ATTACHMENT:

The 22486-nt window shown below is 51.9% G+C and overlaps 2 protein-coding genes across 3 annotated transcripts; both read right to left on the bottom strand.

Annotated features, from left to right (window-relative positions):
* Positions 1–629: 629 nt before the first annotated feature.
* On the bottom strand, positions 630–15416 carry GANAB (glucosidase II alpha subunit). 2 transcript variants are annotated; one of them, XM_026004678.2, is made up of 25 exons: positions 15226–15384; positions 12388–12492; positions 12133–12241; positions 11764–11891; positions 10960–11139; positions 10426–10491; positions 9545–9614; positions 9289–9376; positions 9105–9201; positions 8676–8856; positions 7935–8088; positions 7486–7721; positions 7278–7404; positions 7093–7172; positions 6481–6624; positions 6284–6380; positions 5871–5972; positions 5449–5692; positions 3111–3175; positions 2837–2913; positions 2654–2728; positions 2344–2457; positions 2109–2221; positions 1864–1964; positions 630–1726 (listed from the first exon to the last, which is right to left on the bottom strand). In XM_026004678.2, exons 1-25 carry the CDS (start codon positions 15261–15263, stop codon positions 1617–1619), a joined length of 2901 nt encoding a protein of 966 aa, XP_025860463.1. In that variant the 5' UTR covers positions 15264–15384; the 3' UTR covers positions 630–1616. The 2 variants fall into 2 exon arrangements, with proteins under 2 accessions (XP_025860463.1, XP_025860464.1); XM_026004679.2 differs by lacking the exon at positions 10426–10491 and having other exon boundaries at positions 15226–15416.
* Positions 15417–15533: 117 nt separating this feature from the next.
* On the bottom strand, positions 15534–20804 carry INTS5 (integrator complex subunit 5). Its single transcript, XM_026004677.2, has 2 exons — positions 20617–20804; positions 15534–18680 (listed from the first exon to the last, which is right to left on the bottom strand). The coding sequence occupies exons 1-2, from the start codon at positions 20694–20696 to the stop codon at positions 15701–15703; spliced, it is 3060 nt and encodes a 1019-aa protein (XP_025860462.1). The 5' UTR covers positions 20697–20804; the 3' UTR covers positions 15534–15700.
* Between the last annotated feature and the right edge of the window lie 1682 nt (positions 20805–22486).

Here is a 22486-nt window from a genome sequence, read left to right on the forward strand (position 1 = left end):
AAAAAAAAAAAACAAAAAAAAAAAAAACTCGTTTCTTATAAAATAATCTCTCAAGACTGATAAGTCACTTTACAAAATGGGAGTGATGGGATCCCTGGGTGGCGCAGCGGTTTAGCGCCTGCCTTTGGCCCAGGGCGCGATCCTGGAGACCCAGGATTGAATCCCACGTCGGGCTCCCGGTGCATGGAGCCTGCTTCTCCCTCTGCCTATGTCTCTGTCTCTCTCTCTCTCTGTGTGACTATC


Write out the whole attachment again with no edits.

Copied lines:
The 22486-nt window shown below is 51.9% G+C and overlaps 2 protein-coding genes across 3 annotated transcripts; both read right to left on the bottom strand.

Annotated features, from left to right (window-relative positions):
* Positions 1–629: 629 nt before the first annotated feature.
* On the bottom strand, positions 630–15416 carry GANAB (glucosidase II alpha subunit). 2 transcript variants are annotated; one of them, XM_026004678.2, is made up of 25 exons: positions 15226–15384; positions 12388–12492; positions 12133–12241; positions 11764–11891; positions 10960–11139; positions 10426–10491; positions 9545–9614; positions 9289–9376; positions 9105–9201; positions 8676–8856; positions 7935–8088; positions 7486–7721; positions 7278–7404; positions 7093–7172; positions 6481–6624; positions 6284–6380; positions 5871–5972; positions 5449–5692; positions 3111–3175; positions 2837–2913; positions 2654–2728; positions 2344–2457; positions 2109–2221; positions 1864–1964; positions 630–1726 (listed from the first exon to the last, which is right to left on the bottom strand). In XM_026004678.2, exons 1-25 carry the CDS (start codon positions 15261–15263, stop codon positions 1617–1619), a joined length of 2901 nt encoding a protein of 966 aa, XP_025860463.1. In that variant the 5' UTR covers positions 15264–15384; the 3' UTR covers positions 630–1616. The 2 variants fall into 2 exon arrangements, with proteins under 2 accessions (XP_025860463.1, XP_025860464.1); XM_026004679.2 differs by lacking the exon at positions 10426–10491 and having other exon boundaries at positions 15226–15416.
* Positions 15417–15533: 117 nt separating this feature from the next.
* On the bottom strand, positions 15534–20804 carry INTS5 (integrator complex subunit 5). Its single transcript, XM_026004677.2, has 2 exons — positions 20617–20804; positions 15534–18680 (listed from the first exon to the last, which is right to left on the bottom strand). The coding sequence occupies exons 1-2, from the start codon at positions 20694–20696 to the stop codon at positions 15701–15703; spliced, it is 3060 nt and encodes a 1019-aa protein (XP_025860462.1). The 5' UTR covers positions 20697–20804; the 3' UTR covers positions 15534–15700.
* Between the last annotated feature and the right edge of the window lie 1682 nt (positions 20805–22486).

Here is a 22486-nt window from a genome sequence, read left to right on the forward strand (position 1 = left end):
AAAAAAAAAAAACAAAAAAAAAAAAAACTCGTTTCTTATAAAATAATCTCTCAAGACTGATAAGTCACTTTACAAAATGGGAGTGATGGGATCCCTGGGTGGCGCAGCGGTTTAGCGCCTGCCTTTGGCCCAGGGCGCGATCCTGGAGACCCAGGATTGAATCCCACGTCGGGCTCCCGGTGCATGGAGCCTGCTTCTCCCTCTGCCTATGTCTCTGTCTCTCTCTCTCTCTGTGTGACTATC